Prosecutors said Irsan, a conservative Muslim who immigrated to the U.S. from Jordan, became enraged after his daughter Nesreen married Beavers and converted to Christianity. According to investigators, Bagherzadeh had encouraged Nesreen Irsan to marry Beavers.
A Jordanian immigrant convicted in a pair of “honor killings” told jurors on Friday that he treated his daughters “like princesses” and constantly gave other people gifts, an attempt to avoid the death penalty for separate 2012 slayings of his son-in-law and his daughter’s best friend.
“I would buy a lot of gifts. I love to make people smile,” said Ali Mahwood-Awad Irsan, as he testified in his own defense for the second time. “Put a smile on people’s faces.”
“What is even more appalling is that instead of being angered at the incident, several men and women came forward to support the actions of the husband”
A Jordanian immigrant facing the death penalty in Houston praised Osama bin Laden for the terror attacks on New York City on September 11, 2001, and said the violence was deserved, his daughter testified Tuesday.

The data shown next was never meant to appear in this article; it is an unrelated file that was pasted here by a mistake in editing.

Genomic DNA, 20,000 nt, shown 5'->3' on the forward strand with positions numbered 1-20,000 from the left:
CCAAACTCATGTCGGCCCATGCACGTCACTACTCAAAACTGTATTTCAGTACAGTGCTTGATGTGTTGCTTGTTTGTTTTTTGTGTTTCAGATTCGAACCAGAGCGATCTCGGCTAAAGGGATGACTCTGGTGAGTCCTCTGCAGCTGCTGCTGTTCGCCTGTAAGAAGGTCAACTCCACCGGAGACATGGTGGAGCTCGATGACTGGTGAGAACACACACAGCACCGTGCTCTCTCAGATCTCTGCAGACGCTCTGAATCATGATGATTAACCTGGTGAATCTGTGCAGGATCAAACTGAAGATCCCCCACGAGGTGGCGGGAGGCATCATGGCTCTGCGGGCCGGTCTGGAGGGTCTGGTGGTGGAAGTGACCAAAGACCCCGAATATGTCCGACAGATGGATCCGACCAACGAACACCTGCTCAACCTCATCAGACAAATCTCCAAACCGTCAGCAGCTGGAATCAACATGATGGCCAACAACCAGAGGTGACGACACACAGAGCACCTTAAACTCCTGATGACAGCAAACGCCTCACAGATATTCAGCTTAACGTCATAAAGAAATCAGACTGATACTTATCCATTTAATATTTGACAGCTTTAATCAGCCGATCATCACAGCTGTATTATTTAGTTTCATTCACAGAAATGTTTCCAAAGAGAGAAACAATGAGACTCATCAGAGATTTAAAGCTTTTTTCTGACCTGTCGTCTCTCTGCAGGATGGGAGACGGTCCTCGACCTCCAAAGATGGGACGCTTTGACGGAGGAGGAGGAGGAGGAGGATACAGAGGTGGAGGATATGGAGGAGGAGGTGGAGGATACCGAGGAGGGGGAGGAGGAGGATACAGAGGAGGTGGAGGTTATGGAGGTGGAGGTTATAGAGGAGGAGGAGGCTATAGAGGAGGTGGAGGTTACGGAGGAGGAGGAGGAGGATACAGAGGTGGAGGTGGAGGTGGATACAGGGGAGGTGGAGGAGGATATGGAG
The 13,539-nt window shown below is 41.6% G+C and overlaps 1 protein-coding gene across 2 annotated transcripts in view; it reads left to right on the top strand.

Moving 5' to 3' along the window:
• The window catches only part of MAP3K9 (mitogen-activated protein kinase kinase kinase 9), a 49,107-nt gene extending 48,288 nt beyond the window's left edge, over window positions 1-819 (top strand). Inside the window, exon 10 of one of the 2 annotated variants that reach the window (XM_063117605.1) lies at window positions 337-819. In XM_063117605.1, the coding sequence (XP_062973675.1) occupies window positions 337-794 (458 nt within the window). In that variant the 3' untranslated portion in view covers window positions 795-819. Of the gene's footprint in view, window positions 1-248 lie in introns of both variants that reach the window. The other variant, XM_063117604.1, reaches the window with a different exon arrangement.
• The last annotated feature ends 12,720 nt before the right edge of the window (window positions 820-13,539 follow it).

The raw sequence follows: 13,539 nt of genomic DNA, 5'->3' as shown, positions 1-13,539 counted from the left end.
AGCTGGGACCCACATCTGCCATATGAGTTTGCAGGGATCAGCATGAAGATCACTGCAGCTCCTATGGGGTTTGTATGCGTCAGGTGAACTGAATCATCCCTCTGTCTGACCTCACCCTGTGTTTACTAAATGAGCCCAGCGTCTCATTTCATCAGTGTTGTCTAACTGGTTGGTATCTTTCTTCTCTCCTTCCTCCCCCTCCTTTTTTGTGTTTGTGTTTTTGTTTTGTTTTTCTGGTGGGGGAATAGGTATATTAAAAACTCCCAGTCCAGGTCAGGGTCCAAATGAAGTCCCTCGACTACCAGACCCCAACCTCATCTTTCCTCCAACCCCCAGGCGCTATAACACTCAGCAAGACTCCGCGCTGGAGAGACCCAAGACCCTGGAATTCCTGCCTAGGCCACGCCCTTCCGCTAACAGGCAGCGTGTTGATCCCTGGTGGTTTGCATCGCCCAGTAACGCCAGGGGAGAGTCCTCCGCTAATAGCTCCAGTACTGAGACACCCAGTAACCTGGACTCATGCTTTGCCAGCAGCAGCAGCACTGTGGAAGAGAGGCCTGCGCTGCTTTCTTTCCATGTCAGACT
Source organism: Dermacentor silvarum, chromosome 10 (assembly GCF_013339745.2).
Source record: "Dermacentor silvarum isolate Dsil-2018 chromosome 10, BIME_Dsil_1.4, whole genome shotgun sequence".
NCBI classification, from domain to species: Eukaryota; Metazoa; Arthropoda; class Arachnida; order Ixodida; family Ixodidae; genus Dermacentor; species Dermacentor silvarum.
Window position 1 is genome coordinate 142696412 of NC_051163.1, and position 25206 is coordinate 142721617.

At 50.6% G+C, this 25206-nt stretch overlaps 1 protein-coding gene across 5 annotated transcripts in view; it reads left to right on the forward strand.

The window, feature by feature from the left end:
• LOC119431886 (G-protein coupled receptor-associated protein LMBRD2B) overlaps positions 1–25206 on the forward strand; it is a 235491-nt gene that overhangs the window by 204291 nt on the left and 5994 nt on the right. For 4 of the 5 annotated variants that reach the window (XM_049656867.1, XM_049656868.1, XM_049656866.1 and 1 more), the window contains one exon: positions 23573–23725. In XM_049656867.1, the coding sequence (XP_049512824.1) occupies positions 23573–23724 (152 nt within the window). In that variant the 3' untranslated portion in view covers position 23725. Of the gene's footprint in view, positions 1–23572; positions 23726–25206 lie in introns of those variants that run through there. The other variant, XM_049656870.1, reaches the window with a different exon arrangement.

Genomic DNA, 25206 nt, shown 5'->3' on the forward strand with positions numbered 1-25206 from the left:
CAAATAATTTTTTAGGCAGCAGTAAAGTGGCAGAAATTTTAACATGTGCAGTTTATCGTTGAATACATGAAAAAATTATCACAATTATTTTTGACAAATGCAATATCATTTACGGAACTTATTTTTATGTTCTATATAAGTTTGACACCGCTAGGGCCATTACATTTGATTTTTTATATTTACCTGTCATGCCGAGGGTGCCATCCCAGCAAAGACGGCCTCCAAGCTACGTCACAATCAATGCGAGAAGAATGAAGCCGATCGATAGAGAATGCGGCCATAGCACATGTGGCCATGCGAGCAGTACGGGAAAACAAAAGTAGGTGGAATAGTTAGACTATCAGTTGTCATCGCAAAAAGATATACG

Brought “diversity” to Texas.
HOUSTON — A Jordanian immigrant could face the death penalty after a Texas jury convicted him of killing his daughter’s American husband and an Iranian women’s rights activist in what prosecutors described as “honor killings.”
Prosecutors say Ali Mahwood-Awad Irsan was enraged when Nesreen Irsan left home to marry a Christian and convert to Christianity, so he orchestrated the killings of his son-in-law and his daughter’s close friend who had encouraged the marriage.